- Anti-inflammatory medication – Once the acute haemarthrosis is contained, synovitis needs to be treated with intra-articular corticosteroid injections.
- Rest, ice, compression and elevation (RICE) – Minor haemarthroses may not require immobilisation. However, rest, compression, ice treatment and elevation of affected joint helps combat pain in most patients. Ice packs can be applied every 4-6 hours for 20 minutes. The joint can be supported through slings, splints or pressure bandages. However, immobilization must occur only for as much time as is necessary, as long-term rest can lead to muscle atrophy.
- Physical therapy – Physiotherapy is important to preserve movement and function in the affected joint, reduce swelling and pain, and maintain muscle strength. Physiotherapy can be started as soon as the patient can bear the exercise routine.
- Joint aspiration – This helps to reduce the load of blood after a joint bleed, relieve pain and spasm, and speed up rehabilitation. The affected joint must be immobilised for an hour after the procedure.
- Surgical treatment – Patients with severe joint impairment may require surgical intervention or when conservative therapies fail. Options include:
Synovectomy – This procedure does not remove the cause of synovitis but it helps prevent the progression of haemophilic arthropathy and development of end-stage arthropathy. Surgical synovectomy may be performed as an open procedure or through arthroscopy. Non-surgical synovectomies are minimally invasive procedures that may involve percutaneous injection of radioisotopes
(Radiosynovectomy) or chemical agents (chemical synovectomy) to generate fibrosis of the hypertrophied synovium. Radiosynovectomy is a quicker method of inactivating the synovium before the onset of irreversible joint destruction.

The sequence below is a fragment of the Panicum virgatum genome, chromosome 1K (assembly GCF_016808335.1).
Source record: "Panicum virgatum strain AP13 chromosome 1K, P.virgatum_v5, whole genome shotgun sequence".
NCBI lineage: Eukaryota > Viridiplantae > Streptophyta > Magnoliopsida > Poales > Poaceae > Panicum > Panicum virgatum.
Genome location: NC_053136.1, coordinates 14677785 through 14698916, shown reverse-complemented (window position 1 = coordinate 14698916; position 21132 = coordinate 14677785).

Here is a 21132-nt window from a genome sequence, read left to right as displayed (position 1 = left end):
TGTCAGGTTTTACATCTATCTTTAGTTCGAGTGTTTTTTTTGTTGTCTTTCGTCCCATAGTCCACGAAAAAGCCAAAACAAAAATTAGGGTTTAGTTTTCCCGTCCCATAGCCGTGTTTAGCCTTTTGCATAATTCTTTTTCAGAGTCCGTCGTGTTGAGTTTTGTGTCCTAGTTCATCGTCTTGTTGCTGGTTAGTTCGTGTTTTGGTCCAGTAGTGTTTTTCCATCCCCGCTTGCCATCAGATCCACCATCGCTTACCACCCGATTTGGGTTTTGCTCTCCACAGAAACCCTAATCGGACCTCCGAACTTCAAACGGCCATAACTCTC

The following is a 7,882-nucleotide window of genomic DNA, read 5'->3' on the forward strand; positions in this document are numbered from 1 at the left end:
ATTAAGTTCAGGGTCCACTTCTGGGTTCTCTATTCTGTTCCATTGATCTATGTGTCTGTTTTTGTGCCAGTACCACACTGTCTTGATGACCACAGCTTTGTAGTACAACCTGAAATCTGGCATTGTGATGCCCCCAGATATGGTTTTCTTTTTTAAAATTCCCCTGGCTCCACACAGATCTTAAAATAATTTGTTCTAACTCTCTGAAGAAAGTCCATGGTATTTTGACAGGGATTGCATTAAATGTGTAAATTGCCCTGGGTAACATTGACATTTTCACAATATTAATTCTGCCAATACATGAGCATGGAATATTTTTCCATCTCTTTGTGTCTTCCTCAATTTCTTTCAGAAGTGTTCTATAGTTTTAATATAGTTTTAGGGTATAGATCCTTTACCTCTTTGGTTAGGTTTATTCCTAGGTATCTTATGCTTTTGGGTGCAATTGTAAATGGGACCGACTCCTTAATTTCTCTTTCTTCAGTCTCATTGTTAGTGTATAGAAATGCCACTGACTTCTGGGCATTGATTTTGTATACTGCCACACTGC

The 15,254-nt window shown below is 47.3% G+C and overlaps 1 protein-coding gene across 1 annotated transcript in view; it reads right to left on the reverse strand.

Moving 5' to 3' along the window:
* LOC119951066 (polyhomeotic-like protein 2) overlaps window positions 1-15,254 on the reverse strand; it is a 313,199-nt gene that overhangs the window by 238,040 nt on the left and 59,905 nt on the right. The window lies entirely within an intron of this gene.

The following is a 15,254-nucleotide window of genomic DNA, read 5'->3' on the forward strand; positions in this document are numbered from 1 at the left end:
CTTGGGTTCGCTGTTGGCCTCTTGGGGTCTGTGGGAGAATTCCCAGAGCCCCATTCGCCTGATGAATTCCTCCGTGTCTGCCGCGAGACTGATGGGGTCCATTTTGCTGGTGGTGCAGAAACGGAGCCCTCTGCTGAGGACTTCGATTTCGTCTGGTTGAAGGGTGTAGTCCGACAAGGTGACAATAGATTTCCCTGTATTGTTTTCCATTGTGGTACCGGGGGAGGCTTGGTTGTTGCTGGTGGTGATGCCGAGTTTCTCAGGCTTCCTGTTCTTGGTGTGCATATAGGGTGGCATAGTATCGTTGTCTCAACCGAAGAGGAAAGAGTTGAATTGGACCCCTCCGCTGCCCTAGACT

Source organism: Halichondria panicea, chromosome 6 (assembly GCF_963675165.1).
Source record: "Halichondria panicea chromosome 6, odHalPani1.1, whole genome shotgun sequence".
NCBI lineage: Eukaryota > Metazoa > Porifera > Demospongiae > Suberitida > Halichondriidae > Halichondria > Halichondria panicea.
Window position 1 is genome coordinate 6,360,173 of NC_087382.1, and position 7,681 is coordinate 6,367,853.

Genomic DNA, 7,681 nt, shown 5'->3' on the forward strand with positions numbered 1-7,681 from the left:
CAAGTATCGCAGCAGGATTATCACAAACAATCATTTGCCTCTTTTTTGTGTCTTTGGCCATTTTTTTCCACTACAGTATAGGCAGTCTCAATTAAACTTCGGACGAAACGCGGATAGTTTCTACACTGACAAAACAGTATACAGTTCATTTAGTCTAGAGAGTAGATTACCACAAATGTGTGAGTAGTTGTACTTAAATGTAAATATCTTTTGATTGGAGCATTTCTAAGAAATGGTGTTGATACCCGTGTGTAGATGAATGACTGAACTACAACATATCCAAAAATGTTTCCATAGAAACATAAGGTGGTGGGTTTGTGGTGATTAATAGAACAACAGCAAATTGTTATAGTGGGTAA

Joint debridement – This is a minimally invasive surgical procedure that removes synovitis and loose cartilage from the joint. The procedure can be done arthroscopically in young patients to prevent or delay the requirement of joint arthroplasty. The procedure extends the functional life of the joint.
Arthroplasty (Joint replacement surgery) – This is performed when the joint pain is intense enough to impact the quality of life. Most commonly replaced joints are the knees and hips.
Fusion (Arthrodesis) – This surgery involves the removal of the painful joint and fusion of the bones.
How can the disorder be prevented from happening or recurring?
The best method of preventing haemophilic arthritis in haemophilia patients is prophylaxis treatment with factor concentrates from an early age. This helps to reduce the risk of joint bleeds and arthropathy.
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“Chronic joint arthropathy,” Hemophilia.org, National Hemophilia Foundation, http://www.hemophilia.org/NHFWeb/Resource/StaticPages/menu0/menu5/menu58/menu98/OrthopedicComplicationsTreatment.pdf
“Complications of Hemophilia,” WebMD.com, Healthwise Staff, http://www.webmd.com/a-to-z-guides/complications-of-hemophilia
“Haemophilic arthropathy,” Radiopaedia.org, Dr Yuranga Weerakkody and Dr Andrew Dixon et al., http://radiopaedia.org/articles/haemophilic-arthropathy
“Hemophilia,” MayoClinic.com, Mayo Clinic Staff, http://www.mayoclinic.org/diseases-conditions/hemophilia/basics/definition/con-20029824
“Haemophilia and joint disease: pathophysiology, evaluation, and management,” Review, Journal of Comorbidity 2011;1:51–59, Karin Knobe, Erik Berntorp,